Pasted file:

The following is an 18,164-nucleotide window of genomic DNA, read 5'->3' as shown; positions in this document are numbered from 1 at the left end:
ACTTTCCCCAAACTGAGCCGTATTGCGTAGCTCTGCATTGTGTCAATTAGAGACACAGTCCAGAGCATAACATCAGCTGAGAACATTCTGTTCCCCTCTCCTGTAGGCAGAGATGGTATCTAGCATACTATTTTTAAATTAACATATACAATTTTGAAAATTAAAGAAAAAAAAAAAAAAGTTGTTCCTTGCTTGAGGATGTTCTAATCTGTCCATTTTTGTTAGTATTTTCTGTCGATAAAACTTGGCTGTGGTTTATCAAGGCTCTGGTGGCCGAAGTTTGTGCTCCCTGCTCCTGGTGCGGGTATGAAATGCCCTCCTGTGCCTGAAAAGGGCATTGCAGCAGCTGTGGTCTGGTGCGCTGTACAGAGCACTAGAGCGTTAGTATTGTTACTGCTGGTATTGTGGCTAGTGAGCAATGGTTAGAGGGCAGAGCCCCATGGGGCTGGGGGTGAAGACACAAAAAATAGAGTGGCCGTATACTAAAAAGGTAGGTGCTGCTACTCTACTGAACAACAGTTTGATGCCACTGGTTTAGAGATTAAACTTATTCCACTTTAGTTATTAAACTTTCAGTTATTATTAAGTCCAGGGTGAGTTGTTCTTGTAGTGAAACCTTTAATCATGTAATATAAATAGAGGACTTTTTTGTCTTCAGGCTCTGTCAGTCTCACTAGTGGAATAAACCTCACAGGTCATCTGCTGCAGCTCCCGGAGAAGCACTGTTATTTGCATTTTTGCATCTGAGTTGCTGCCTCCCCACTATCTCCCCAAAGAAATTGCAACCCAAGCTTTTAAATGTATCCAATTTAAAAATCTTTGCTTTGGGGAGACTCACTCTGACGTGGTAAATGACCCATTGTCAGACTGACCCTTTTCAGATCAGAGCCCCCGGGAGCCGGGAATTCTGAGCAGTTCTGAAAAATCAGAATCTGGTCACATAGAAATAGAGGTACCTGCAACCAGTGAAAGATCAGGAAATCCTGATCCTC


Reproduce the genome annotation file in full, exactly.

The following is an 18,164-nucleotide window of genomic DNA, read 5'->3' as shown; positions in this document are numbered from 1 at the left end:
ACTTTCCCCAAACTGAGCCGTATTGCGTAGCTCTGCATTGTGTCAATTAGAGACACAGTCCAGAGCATAACATCAGCTGAGAACATTCTGTTCCCCTCTCCTGTAGGCAGAGATGGTATCTAGCATACTATTTTTAAATTAACATATACAATTTTGAAAATTAAAGAAAAAAAAAAAAAAGTTGTTCCTTGCTTGAGGATGTTCTAATCTGTCCATTTTTGTTAGTATTTTCTGTCGATAAAACTTGGCTGTGGTTTATCAAGGCTCTGGTGGCCGAAGTTTGTGCTCCCTGCTCCTGGTGCGGGTATGAAATGCCCTCCTGTGCCTGAAAAGGGCATTGCAGCAGCTGTGGTCTGGTGCGCTGTACAGAGCACTAGAGCGTTAGTATTGTTACTGCTGGTATTGTGGCTAGTGAGCAATGGTTAGAGGGCAGAGCCCCATGGGGCTGGGGGTGAAGACACAAAAAATAGAGTGGCCGTATACTAAAAAGGTAGGTGCTGCTACTCTACTGAACAACAGTTTGATGCCACTGGTTTAGAGATTAAACTTATTCCACTTTAGTTATTAAACTTTCAGTTATTATTAAGTCCAGGGTGAGTTGTTCTTGTAGTGAAACCTTTAATCATGTAATATAAATAGAGGACTTTTTTGTCTTCAGGCTCTGTCAGTCTCACTAGTGGAATAAACCTCACAGGTCATCTGCTGCAGCTCCCGGAGAAGCACTGTTATTTGCATTTTTGCATCTGAGTTGCTGCCTCCCCACTATCTCCCCAAAGAAATTGCAACCCAAGCTTTTAAATGTATCCAATTTAAAAATCTTTGCTTTGGGGAGACTCACTCTGACGTGGTAAATGACCCATTGTCAGACTGACCCTTTTCAGATCAGAGCCCCCGGGAGCCGGGAATTCTGAGCAGTTCTGAAAAATCAGAATCTGGTCACATAGAAATAGAGGTACCTGCAACCAGTGAAAGATCAGGAAATCCTGATCCTC